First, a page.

Once upon a time, there existed a small village in Lebanon where the rival Christian and Muslim families learned to coexist in harmony. Though Nadine Labaki’s 2011 film Where Do We Go Now? doesn’t begin like so, it may as well. Rather than a realistic exploration of what happens in small town Lebanon – where everybody knows everybody’s business and where a woman’s neighbor knows more about her life than she herself – Where Do We Go Now? is an allegory for how everyone can learn to get along.
The film indeed opens with narration from Labaki, who plays a role in the film. She and a couple dozen other black-clad women – both Christian and Muslim – march towards a gravesite, where they clean the graves of their dead fathers, husbands, brothers, and sons. Though the women are all united in spirit, the gravesite is harshly segregated – Muslim graves on one side, Christian on the other.
For these women, however, religion is not an issue. On normal days in the village, religion isn’t an issue for the men, either. But every once in a while, a snippet of news from the outside world causes tensions to flare. In this isolated village, the only bridge has broken and has become difficult to cross. It’s even difficult for the residents to get television – and when they can manage to capture a signal, it’s an occasion for everyone to come watch together and for the mayor to make a grand speech.
That is, until the television brings news of violence elsewhere in Lebanon. Before anyone can register that shred of news, the women of the town erupt in yells, distracting their men from hearing the news. The women know their men well; they know that if the men hear that a Christian or Muslim man has been killed, they will start fighting. They live in a village where a crucifix breaking by accident spirals into a series of nasty pranks and skirmishes between the two groups.
Though the town’s two religious leaders, the priest and the iman, try to ease the tensions between their groups, it is the women who succeed. Often comically, they scheme to distract their men from their differences, going as far even as to bring a group of Ukrainian female dancers to the village. For a few short days, all the men spend their time helping these foreign women, forgetting their differences.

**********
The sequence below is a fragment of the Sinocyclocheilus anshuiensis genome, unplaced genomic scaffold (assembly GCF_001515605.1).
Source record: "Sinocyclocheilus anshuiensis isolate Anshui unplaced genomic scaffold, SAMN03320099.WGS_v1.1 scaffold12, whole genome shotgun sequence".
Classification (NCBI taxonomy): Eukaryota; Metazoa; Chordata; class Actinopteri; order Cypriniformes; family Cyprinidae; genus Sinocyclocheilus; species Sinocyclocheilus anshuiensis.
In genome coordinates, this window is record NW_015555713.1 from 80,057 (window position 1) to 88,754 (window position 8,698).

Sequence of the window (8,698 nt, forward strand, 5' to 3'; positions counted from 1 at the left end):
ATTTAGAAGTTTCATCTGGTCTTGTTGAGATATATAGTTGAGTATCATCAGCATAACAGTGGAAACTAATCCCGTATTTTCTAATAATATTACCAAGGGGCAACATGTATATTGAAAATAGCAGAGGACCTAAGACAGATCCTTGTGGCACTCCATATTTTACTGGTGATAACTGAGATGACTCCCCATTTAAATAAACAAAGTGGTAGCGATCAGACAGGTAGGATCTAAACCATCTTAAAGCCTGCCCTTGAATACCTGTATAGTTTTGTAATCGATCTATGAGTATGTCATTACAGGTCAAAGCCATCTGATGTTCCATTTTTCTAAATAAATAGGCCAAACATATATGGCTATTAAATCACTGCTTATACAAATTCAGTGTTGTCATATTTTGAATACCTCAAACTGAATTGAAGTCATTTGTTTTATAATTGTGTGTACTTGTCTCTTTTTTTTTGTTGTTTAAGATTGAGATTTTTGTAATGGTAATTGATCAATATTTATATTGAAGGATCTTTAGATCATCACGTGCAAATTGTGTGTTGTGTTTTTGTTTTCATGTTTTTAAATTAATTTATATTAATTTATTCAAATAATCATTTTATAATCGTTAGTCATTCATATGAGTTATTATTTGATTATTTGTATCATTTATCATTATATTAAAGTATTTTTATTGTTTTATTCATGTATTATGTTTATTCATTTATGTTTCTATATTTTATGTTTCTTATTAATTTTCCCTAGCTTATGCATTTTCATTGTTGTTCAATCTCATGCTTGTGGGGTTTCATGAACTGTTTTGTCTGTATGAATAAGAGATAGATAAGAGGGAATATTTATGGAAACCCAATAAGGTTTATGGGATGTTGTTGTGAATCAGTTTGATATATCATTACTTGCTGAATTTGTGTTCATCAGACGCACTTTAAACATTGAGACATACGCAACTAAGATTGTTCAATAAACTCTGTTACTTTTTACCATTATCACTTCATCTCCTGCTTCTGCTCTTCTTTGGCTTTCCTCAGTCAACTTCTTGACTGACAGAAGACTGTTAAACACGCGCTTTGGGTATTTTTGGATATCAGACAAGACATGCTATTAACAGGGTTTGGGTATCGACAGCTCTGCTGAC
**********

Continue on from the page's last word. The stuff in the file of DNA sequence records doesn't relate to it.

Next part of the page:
But even this gesture is not enough. Though distraction provides momentary relief from the religious strife, ultimately hostility arises again. It will take something far grander from the women to end the discord. The women will have to work together to literally end the religious divide, leading to a moving finale.
For all the heaviness of the subject matter, Where Do We Go Now? is surprisingly funny. It skewers the men who take up any opportunity to fight and who are so easily manipulated by their women. Insults and hilarious comments fly all around, and though the subtitles cannot catch everything, rest assured that they catch enough to send the audience into fits of laughter. But the true heart and humor of the film are in the women of the village, who make gossiping and scheming one big party. Though their actions may seem extreme, they are motivated by love for their families, and they merely want to see an end to the violence that plagues their homes.
If Labaki advocates one idea in Where Do We Go Now?, it’s that peace in the Middle East can be achieved – and that women would be best equipped to bring it. It’s not easy to make those so steeped in the us vs. them mentality to see eye-to-eye with their neighbors. But it can be done. And ending the religious divide begins one village at a time.